The Cost Of A Long-Distance Relationship May Extend Beyond Emotions

They say absence makes the heart grow fonder, and they're right. As a matter of fact, the majority of couples are long-distance at some point during their relationship, and are able to make it work, according to Lasting. While that is good news, being geographically separated from each other doesn't come without its challenges. Unsurprisingly, couples in long-distance relationships have more obstacles to overcome than those living in close proximity to one another. It certainly takes a toll on your emotional state, not having the option to see your partner whenever you want.


However, maintaining a healthy long-distance relationship costs more than just your emotions. There is one particular factor that comes into keeping your love alive, and it's important to thoroughly consider it before diving into something long-distance (if you haven't already). This isn't meant to scare you out of trying to make your relationship work; it's just to give you a heads up on what it's going to take.

It's extremely costly

If you and your partner face a major distance between the two of you, be prepared to shell out a bunch of cash to make the relationship work. Should you live far enough apart that traveling requires a plane ticket or long car ride, you're looking at potentially hundreds of dollars each time you want to see each other. For example, say you live in New York and your partner is in Illinois. The average cost of a roundtrip flight at the time of writing is $403, and that's during the low season, per Kayak.  


You also have to factor in the cost of Ubers, meals, and hotels (if you're driving a long distance or have an overnight layover), and these necessities really start to add up. If you're taking multiple trips to see your partner on a regular basis, it's bound to become a financial burden over time. 

This financial burden can affect the relationship

Say your partner can't take time away from work, so you're the one stuck doing all the traveling. This means you're spending a good chunk of your cash to see them, but it's never reciprocated. When this happens, it's easy to become resentful towards them. You may feel it's unfair for you to face the financial burden, even if it isn't their fault. Taking on the brute of travel costs can cause a serious strain on your relationship. According to 2017 research cited by The Sydney Morning Herald, financial stress is the number one driving factor in separation.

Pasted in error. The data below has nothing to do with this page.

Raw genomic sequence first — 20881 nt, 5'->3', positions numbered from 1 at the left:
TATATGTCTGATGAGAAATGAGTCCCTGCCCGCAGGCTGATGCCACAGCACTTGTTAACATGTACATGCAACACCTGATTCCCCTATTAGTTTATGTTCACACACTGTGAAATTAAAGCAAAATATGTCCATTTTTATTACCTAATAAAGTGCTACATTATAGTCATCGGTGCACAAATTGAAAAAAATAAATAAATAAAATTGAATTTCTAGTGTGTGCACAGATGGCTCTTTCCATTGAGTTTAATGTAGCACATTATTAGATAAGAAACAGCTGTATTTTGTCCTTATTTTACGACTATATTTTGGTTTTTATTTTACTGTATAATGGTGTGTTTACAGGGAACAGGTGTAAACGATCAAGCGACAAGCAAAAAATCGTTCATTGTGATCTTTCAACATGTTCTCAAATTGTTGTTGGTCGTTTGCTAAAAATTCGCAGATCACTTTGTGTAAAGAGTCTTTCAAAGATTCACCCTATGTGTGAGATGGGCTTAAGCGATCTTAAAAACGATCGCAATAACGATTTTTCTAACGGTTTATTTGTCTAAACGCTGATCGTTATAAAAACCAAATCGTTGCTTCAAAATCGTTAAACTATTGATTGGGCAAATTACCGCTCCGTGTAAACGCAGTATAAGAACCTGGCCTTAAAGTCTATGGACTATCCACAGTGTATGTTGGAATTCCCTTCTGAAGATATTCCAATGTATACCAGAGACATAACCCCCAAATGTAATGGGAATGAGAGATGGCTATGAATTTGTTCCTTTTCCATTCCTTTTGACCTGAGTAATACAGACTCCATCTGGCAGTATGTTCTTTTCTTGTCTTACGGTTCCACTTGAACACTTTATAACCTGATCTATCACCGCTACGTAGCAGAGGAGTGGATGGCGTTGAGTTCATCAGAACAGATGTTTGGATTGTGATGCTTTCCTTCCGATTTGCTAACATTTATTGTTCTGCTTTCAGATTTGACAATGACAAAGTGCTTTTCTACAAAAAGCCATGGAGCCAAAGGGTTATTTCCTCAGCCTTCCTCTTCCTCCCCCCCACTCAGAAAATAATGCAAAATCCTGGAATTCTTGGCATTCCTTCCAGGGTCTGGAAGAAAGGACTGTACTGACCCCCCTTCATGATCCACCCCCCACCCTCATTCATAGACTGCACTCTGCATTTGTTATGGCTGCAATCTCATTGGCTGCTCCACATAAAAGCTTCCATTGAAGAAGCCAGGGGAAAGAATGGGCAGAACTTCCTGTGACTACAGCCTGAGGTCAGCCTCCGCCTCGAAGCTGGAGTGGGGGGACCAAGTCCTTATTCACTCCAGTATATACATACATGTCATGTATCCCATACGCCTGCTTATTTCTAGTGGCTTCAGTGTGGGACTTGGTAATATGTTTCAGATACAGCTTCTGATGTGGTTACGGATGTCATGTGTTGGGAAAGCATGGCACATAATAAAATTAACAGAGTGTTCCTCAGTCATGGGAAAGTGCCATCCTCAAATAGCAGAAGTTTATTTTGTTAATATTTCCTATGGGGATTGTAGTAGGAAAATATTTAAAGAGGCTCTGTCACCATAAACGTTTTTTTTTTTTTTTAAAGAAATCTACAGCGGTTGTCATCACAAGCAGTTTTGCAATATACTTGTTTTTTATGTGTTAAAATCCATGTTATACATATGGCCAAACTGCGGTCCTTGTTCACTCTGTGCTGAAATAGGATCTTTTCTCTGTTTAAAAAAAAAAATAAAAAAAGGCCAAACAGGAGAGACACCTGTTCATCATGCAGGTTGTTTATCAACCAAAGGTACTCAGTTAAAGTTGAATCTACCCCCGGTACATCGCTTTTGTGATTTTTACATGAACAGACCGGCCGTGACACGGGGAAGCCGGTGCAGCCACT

On the plus side, there are a variety of ways to prevent this sort of resentment in a long-distance relationship, and it all comes down to compromise. Talk with your partner about the possibility of alternating visits, or splitting costs to take some of the burden off. If the journey is too long and not financially feasible, think about meeting somewhere between the two of you. At the end of the day, it doesn't matter where you are — it's about spending time together.

Unreasonable expectations result in disappointment

At first, dating long-distance may seem like a piece of cake. The two of you promised to FaceTime every night, and already planned when you'll see each other next. They're going to visit you this month, then next month you switch. You even have it all written down in a planner to stay on schedule. However, life happens, and it may not be as easy to see one another as much as you hoped. These promises may seem reasonable, but at the end of the day, it puts a lot of pressure on a long-distance relationship.  


In the event one of you loses your job or an unexpected financial issue arises, it can really throw a wrench in your travel plans. Instead of seeing each other every month, it becomes an every-other-month or every-two-months situation. As brutal as it sounds, money doesn't care about your relationship. If you don't have the funds, you don't get to see your person whenever you want. The disappointment that comes with these unmet expectations is something you'll likely have to work through if you want your long-term relationship to last.